Nachum Kohn's experiences during WWII are an important part of both partisan history and the Shoah. This striking and well-documented memoir presents a facet of the struggle against the Axis evil that is too often overlooked here in the West. Partisans were an important part of the war effort on the Eastern front, and the Soviets were the only source of outside support and material available. Much of the partisan command structure were also Soviet officiers.
But also woven in the story is the continued senseless miso-Judaism that is still with us and again rising. Kohn's independent Jewish partisans were not allowed to ally themselves with the non-Jewish partisan groups (a fact also documented by the Bielski brothers' and the Warsaw ghetto fighters' stories among other partisan testimony). Kohn, however, had skills the Soviets needed in the area, so he was allowed in while the remainder of his partisans did not survive the war. This book is the sole testament to their lives, bravery, and kiddush al-HaShem.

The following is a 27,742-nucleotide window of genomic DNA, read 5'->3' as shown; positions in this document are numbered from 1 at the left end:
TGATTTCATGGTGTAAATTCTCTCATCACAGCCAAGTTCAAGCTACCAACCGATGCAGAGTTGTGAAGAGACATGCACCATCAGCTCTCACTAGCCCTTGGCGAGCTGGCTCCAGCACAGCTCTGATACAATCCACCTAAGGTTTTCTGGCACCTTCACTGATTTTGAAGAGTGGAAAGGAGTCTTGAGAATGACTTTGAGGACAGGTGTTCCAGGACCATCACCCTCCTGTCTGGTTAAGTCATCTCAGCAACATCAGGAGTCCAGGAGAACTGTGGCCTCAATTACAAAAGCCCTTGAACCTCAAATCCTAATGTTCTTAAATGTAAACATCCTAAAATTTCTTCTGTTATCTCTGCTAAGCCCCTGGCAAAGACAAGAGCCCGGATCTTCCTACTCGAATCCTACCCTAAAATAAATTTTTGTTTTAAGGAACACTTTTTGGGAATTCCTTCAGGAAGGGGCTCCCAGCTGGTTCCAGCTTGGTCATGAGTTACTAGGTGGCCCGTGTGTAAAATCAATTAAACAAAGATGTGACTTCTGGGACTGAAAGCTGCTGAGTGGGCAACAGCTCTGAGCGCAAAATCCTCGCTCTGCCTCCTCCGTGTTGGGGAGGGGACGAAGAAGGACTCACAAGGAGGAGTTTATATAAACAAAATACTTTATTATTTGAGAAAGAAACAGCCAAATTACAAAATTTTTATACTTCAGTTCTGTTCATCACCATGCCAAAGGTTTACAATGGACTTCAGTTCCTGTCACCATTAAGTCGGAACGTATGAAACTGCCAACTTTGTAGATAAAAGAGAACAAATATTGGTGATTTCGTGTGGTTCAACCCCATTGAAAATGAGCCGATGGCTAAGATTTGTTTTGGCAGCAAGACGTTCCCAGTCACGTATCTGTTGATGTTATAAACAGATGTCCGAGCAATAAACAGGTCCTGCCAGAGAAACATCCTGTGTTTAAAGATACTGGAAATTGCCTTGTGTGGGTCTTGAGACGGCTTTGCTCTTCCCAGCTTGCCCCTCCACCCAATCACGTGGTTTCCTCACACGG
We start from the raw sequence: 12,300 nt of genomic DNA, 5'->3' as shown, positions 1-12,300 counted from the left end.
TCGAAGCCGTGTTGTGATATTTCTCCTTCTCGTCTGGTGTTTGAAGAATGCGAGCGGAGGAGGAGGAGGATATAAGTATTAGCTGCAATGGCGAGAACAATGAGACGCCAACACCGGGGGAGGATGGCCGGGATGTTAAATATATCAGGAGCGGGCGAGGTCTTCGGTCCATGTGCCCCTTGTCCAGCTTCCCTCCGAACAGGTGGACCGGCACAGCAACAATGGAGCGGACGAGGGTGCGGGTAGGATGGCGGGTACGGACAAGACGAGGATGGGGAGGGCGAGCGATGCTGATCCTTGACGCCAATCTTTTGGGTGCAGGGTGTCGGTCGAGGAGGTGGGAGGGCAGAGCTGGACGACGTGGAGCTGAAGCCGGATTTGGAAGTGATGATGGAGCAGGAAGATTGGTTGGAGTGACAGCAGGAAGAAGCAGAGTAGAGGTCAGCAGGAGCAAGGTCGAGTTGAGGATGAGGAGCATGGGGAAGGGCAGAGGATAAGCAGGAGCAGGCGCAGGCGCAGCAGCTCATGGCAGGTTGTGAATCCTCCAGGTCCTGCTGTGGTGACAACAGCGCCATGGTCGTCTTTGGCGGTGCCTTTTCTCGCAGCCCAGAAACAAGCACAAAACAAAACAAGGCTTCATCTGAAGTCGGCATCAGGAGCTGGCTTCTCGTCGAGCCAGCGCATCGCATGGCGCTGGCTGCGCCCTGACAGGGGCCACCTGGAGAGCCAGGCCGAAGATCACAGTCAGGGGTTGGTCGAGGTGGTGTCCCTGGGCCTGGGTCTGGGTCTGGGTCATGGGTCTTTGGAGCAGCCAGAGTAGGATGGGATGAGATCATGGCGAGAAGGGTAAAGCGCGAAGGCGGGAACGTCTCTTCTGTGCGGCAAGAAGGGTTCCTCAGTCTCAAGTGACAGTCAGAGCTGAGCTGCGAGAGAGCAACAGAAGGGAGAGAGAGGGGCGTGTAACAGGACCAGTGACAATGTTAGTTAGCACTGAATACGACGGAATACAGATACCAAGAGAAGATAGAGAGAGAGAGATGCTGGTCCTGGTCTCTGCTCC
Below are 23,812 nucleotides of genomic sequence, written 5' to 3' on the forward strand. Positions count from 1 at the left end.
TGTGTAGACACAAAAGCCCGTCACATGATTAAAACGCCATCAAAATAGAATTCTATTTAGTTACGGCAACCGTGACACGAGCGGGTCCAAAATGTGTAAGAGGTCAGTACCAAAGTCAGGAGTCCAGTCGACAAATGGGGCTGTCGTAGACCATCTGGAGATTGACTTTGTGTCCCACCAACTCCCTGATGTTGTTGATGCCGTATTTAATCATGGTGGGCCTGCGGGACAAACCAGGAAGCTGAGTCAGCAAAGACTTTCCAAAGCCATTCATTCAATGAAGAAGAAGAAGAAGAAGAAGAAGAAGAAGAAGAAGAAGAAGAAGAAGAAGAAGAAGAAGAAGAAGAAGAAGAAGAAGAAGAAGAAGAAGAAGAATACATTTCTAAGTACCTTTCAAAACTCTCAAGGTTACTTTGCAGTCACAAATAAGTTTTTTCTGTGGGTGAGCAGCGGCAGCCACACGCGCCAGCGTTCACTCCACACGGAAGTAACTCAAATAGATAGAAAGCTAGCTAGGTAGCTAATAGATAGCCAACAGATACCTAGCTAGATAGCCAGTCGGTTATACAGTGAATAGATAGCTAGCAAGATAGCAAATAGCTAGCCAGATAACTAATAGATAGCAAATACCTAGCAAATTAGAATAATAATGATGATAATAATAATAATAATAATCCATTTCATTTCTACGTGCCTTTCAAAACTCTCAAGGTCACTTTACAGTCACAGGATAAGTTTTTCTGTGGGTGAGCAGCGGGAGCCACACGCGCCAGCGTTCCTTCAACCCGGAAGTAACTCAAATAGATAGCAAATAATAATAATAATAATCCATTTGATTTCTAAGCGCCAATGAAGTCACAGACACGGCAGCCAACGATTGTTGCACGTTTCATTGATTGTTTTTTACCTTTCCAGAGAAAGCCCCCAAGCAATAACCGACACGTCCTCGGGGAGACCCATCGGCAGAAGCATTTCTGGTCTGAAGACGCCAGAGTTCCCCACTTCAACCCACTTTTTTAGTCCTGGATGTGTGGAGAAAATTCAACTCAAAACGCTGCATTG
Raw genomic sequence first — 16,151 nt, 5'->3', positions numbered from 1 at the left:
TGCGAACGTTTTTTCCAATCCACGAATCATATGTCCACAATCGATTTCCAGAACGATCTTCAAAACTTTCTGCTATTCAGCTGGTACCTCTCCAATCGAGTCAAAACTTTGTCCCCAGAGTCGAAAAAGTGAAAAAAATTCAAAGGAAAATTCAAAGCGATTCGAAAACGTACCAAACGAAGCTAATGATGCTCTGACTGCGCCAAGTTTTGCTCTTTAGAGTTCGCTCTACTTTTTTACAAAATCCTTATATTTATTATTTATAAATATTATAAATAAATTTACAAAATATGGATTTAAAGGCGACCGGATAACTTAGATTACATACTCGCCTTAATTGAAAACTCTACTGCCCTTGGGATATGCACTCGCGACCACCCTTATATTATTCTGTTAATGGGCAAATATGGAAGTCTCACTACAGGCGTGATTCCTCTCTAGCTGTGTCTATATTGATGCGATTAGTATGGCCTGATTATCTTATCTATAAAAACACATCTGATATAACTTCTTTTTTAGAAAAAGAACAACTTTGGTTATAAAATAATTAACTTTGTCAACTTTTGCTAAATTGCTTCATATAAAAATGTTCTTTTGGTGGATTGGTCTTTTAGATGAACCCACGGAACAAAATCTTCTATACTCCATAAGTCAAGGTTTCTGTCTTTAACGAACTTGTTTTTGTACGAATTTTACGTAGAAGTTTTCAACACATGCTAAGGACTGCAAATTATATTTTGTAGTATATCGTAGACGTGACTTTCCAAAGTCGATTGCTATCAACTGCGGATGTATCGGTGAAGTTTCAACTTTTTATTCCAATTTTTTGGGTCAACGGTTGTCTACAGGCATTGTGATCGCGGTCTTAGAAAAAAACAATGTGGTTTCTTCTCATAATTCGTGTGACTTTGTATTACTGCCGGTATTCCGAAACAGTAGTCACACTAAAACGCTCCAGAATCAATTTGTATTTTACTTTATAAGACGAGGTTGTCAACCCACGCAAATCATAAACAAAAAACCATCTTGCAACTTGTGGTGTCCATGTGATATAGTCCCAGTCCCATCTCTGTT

This book documents the determination of many young Jews to pick up arms and fight-- and the walls of hatred, indifference, and outright murder they faced from Nazis, Poles, and Soviets. This book should come back into print (and perhaps a Hebrew edition would be a good idea as well).